I earn $60,000 a year, but this is on a contract basis and my husband, who is 54, is self-employed and earns about $10,000 a year. After many years overseas we have returned to Australia and have such a ridiculously small amount held in super, however, we do have $70,000 in cash and are wondering how best to invest this money. Would it be prudent to buy a unit to rent out or just keep the money close at hand in a high interest account? Should we pay this into super over the next couple of years?
A.Provided by Craig Hall, NICRI
While any type of saving for the future is prudent, the best course of action depends on the reader’s personal circumstances and their attitude to the objectives as listed in our previous article titled ‘Is an investment property still a good investment?’
With regard to the above question there are a few important issues that spring to mind. Firstly what are your liquidity requirements? Will you need access to those funds in the short term or to have it available in case of an emergency? Buying an investment property or contributing to super will tie up and restrict access to this capital. When considering an investment property, look at the level of income it can generate less any debt repayments, assuming you will need to borrow further funds. Therefore you would need to look at your cash flow to determine if you will be able to cope. Another point to investigate is the potential for capital growth of the investment property.
So what about putting the money into superannuation? As mentioned previously, access to superannuation is limited to meeting a condition of release. This could be problematic for you as your husband is 54 and you are both still working. To access superannuation as a lump sum when under age 65 you need to have reached age 55 and be permanently retired.
Another area of consideration is taxation. If your husband earns $10k pa, his Marginal Tax Rate (MTR) would be nil and earnings generated would likely keep him within the tax-free threshold. Funds in superannuation are taxed up to 15 per cent until it is converted to the pension phase where earnings are tax-free. If you earn $60k pa the applicable MTR is currently 32.5 per cent excluding the Medicare levy.
What about the option of keeping it in a ‘high interest account’? Unless it was invested for a fixed term this option would allow access in case of emergencies or for expenditure in the short term. With regard to taxation and depending on who owns the account, the above taxation treatment would apply. Therefore if the funds were held in your husband’s name, and his income doesn’t change, it is unlikely that income generated will be taxed.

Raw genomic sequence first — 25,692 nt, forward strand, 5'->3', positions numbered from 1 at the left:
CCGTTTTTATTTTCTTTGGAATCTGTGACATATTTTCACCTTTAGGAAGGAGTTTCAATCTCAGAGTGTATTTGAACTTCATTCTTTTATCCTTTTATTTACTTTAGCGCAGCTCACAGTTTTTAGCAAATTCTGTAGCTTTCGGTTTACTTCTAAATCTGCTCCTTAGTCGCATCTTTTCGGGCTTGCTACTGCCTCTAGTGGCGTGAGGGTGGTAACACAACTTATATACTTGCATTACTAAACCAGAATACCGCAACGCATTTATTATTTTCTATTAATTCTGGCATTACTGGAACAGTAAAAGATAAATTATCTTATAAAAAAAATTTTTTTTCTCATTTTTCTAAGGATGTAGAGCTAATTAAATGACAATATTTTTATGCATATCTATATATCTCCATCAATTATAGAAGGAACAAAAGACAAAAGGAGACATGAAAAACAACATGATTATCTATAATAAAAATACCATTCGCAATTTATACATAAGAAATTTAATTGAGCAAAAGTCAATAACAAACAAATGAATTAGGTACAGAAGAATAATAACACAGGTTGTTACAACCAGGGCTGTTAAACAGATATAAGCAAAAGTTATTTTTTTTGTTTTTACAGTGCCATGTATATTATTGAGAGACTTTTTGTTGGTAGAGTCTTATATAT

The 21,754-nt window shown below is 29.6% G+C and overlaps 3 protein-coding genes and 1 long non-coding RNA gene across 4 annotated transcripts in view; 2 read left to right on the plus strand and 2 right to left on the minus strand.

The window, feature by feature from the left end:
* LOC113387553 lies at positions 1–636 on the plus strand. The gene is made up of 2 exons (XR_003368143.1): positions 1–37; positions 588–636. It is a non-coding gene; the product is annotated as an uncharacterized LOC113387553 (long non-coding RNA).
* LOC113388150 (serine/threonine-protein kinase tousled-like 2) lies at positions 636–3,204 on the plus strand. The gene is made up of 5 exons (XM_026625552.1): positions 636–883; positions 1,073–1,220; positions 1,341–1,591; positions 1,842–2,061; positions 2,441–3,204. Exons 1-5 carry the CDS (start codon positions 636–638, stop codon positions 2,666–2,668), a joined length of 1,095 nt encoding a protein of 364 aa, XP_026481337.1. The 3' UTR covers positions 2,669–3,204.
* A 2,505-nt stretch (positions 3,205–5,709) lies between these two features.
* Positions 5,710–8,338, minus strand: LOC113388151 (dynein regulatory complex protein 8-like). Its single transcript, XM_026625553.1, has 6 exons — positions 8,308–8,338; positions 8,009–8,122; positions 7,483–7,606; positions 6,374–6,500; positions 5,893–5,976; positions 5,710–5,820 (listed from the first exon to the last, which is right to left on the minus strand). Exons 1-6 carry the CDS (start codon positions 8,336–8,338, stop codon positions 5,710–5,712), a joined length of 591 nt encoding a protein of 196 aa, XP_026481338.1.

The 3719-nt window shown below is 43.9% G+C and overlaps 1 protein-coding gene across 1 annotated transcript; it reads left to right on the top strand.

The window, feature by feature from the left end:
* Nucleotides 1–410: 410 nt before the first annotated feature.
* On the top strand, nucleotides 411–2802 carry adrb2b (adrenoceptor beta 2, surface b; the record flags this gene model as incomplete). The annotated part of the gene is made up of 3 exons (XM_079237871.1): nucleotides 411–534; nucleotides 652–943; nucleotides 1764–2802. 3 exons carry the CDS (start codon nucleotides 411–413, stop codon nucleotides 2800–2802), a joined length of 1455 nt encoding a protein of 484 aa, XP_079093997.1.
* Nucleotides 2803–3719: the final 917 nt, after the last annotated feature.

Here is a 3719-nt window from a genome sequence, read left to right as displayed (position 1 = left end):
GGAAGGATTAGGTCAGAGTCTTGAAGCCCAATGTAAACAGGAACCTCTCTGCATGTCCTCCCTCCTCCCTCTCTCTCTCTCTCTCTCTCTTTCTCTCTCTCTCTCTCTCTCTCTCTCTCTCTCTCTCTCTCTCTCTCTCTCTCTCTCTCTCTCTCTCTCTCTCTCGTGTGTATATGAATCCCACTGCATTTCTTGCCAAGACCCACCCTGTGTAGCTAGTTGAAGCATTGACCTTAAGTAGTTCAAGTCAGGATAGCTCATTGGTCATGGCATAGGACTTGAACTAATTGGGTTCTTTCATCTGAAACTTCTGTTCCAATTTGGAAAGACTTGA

With regard to safety and risk, investing with an Australian Prudential Regulatory Authority (APRA) approved Australian Deposit taking Institution (ADI) would generally be the safest as it would come under the current Australian Government deposit guarantee. More information on the deposit guarantee and a list of APRA regulated ADI’s can be found on the APRA website.
Investing in superannuation or property is subject to the market movements those assets are exposed to although you can generally choose the type of asset allocation in superannuation so a defensive or conservative approach is achievable.
If you have other funds available and liquidity wasn’t a concern, you may be willing to invest in more growth-orientated assets over the long term. This would generally suit the objectives of wanting to outpace inflation and achieve long-term growth, and can be done within or outside the superannuation environment.
These are the major issues which stand out but consideration should also be given to the other objectives listed in our previous article, as they may be relevant to your needs.
Again, the best option depends on your personal situation, attitudes and aspirations. The best option chosen can only be determined after consideration is given to these points. Seeking professional advice with this may be necessary so the various strategies can be compared taking into account the above issues.
I hope this information has been helpful. If you have any further questions please don’t hesitate in contacting NICRI on 1800 020110 or via email at [email protected].
It is important to note that the National Information Centre on Retirement Investments Inc (NICRI) does not provide or imply financial advice. Any information provided is on its understanding of legislation and it is suggested that you confirm details with relevant government departments and seek professional advice before proceeding. //www.nicri.org.au/